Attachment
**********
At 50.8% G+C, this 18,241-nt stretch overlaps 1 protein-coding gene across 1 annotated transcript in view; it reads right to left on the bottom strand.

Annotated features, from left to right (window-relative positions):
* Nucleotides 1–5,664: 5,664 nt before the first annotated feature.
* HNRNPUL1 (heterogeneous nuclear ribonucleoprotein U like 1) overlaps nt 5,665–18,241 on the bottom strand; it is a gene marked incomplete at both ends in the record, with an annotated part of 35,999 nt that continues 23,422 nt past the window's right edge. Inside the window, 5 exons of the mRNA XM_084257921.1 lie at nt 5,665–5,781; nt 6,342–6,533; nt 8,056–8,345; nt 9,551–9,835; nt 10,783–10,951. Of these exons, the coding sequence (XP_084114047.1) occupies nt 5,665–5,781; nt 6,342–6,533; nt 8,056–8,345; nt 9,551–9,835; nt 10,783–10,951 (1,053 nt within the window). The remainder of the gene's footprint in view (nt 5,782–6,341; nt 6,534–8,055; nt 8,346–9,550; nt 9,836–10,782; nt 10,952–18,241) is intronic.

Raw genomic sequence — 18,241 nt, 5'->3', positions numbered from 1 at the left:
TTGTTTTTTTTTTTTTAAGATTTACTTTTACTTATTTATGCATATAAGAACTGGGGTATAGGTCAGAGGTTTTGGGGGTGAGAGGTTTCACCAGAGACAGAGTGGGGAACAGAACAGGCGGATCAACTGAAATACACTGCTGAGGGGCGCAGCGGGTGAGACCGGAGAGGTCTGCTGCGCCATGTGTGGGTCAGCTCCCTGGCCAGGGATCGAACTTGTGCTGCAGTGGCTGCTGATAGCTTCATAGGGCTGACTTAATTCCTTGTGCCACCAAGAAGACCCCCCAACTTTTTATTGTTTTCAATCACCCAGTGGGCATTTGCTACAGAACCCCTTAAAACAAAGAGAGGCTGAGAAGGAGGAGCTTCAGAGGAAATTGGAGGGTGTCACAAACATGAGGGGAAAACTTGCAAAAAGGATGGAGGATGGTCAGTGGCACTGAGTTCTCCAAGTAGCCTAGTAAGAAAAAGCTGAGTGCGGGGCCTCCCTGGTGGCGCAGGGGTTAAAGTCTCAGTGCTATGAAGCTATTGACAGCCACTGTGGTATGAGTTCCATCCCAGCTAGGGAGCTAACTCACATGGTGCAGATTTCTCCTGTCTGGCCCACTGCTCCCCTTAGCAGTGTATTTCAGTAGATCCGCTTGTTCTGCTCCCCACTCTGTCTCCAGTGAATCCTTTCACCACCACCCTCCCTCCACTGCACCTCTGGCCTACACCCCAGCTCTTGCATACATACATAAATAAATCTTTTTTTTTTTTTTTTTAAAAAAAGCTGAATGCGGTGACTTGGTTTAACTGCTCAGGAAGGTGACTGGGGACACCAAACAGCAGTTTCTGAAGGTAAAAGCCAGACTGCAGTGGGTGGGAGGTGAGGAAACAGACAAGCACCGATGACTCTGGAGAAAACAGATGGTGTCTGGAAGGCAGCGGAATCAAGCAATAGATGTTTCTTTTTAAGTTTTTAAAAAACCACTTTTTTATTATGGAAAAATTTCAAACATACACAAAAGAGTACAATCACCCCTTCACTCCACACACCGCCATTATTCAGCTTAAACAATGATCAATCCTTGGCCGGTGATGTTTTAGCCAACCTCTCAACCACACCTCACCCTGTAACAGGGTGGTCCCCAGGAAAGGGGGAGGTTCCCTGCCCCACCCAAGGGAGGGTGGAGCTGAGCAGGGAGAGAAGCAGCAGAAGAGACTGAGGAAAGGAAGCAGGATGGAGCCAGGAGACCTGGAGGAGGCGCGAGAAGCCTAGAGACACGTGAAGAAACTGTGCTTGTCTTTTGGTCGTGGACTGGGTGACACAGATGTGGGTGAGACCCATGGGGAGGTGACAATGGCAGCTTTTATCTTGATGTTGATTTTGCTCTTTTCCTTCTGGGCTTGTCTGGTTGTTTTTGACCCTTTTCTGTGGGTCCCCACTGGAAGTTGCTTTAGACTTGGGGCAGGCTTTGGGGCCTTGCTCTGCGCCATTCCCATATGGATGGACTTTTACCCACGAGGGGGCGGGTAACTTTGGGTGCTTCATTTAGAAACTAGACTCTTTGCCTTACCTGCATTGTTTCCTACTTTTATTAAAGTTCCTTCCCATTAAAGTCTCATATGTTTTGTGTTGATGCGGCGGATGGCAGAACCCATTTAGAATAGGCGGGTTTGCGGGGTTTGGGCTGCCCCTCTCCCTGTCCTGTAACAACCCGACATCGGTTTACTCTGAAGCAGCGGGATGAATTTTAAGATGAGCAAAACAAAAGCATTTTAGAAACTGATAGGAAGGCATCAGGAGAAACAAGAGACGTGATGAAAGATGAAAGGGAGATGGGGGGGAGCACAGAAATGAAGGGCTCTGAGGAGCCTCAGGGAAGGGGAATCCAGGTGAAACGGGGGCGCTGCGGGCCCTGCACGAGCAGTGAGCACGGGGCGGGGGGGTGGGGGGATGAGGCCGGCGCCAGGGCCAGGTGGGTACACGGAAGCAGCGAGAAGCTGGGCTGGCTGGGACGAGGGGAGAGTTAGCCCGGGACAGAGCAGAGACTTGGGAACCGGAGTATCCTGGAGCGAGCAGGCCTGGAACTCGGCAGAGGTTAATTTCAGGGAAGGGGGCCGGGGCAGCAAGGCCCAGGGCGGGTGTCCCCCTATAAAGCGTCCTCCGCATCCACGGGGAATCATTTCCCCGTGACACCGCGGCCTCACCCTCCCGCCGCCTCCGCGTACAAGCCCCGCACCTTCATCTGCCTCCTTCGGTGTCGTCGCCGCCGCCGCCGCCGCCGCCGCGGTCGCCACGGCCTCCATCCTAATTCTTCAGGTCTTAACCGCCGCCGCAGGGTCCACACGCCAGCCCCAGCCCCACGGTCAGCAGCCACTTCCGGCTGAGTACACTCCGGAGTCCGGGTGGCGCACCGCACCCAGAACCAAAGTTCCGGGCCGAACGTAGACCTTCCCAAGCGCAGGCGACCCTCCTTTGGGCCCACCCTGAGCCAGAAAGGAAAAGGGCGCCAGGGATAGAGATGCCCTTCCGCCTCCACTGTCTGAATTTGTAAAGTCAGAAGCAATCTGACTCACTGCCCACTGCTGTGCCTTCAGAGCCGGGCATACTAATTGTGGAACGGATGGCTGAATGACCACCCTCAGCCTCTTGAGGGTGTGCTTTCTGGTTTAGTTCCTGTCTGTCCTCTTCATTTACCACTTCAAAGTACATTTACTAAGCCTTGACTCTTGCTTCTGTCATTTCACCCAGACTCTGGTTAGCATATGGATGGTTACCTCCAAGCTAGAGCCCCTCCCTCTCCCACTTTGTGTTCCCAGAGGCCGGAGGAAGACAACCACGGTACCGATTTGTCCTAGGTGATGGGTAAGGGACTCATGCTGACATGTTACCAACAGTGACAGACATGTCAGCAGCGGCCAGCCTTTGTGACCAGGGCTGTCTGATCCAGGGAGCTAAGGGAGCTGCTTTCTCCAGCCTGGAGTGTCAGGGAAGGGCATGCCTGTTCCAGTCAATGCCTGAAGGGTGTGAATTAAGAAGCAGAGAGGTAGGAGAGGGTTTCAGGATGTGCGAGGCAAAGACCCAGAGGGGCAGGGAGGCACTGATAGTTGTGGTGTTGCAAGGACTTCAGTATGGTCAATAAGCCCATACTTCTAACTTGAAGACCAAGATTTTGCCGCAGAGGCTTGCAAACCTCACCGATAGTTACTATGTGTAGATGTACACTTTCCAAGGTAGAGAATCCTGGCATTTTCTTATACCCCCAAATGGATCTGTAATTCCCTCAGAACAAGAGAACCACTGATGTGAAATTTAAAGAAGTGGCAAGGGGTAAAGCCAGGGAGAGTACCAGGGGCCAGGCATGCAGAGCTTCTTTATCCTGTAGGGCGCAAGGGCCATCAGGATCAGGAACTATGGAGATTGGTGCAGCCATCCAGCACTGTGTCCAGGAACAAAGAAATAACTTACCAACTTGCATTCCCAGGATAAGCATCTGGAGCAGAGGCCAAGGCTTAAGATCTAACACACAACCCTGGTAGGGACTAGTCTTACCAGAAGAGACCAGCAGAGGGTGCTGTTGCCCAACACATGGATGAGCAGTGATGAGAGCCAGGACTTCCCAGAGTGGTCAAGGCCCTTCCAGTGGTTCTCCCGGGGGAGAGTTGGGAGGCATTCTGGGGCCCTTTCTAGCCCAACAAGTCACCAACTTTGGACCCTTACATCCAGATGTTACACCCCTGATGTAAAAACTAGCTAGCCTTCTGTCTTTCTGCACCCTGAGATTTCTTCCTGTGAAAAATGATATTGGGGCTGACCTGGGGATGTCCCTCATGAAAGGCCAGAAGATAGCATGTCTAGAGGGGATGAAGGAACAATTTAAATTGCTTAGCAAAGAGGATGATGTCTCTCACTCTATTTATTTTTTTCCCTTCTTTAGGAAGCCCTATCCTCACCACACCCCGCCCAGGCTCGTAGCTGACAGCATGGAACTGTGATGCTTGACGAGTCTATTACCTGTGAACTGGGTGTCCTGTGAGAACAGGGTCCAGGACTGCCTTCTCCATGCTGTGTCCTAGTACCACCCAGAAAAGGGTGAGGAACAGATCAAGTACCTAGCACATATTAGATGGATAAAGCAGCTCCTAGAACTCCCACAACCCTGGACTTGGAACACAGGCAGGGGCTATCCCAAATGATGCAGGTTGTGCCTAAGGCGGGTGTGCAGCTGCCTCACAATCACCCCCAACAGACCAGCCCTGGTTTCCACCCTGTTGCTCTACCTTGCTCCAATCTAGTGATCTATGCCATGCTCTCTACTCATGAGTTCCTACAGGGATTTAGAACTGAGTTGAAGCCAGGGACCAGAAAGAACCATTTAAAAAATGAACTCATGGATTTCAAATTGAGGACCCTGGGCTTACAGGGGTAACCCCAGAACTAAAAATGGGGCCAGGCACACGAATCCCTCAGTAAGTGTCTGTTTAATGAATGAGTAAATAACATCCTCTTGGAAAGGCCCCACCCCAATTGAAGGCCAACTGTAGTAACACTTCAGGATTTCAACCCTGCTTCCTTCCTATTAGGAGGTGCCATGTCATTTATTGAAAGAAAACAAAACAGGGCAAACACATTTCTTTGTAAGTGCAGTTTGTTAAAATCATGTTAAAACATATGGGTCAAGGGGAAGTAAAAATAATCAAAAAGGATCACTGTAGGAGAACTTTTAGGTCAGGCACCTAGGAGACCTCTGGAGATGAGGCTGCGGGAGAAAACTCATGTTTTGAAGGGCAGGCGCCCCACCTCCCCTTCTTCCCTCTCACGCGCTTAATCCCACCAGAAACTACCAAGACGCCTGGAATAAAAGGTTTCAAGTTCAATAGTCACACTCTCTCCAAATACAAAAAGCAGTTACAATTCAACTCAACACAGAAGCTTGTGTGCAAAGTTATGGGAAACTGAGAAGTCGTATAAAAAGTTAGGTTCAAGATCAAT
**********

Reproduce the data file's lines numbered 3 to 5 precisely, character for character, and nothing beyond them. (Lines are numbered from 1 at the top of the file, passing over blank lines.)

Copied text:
* Nucleotides 1–5,664: 5,664 nt before the first annotated feature.
* HNRNPUL1 (heterogeneous nuclear ribonucleoprotein U like 1) overlaps nt 5,665–18,241 on the bottom strand; it is a gene marked incomplete at both ends in the record, with an annotated part of 35,999 nt that continues 23,422 nt past the window's right edge. Inside the window, 5 exons of the mRNA XM_084257921.1 lie at nt 5,665–5,781; nt 6,342–6,533; nt 8,056–8,345; nt 9,551–9,835; nt 10,783–10,951. Of these exons, the coding sequence (XP_084114047.1) occupies nt 5,665–5,781; nt 6,342–6,533; nt 8,056–8,345; nt 9,551–9,835; nt 10,783–10,951 (1,053 nt within the window). The remainder of the gene's footprint in view (nt 5,782–6,341; nt 6,534–8,055; nt 8,346–9,550; nt 9,836–10,782; nt 10,952–18,241) is intronic.

Raw genomic sequence — 18,241 nt, 5'->3', positions numbered from 1 at the left: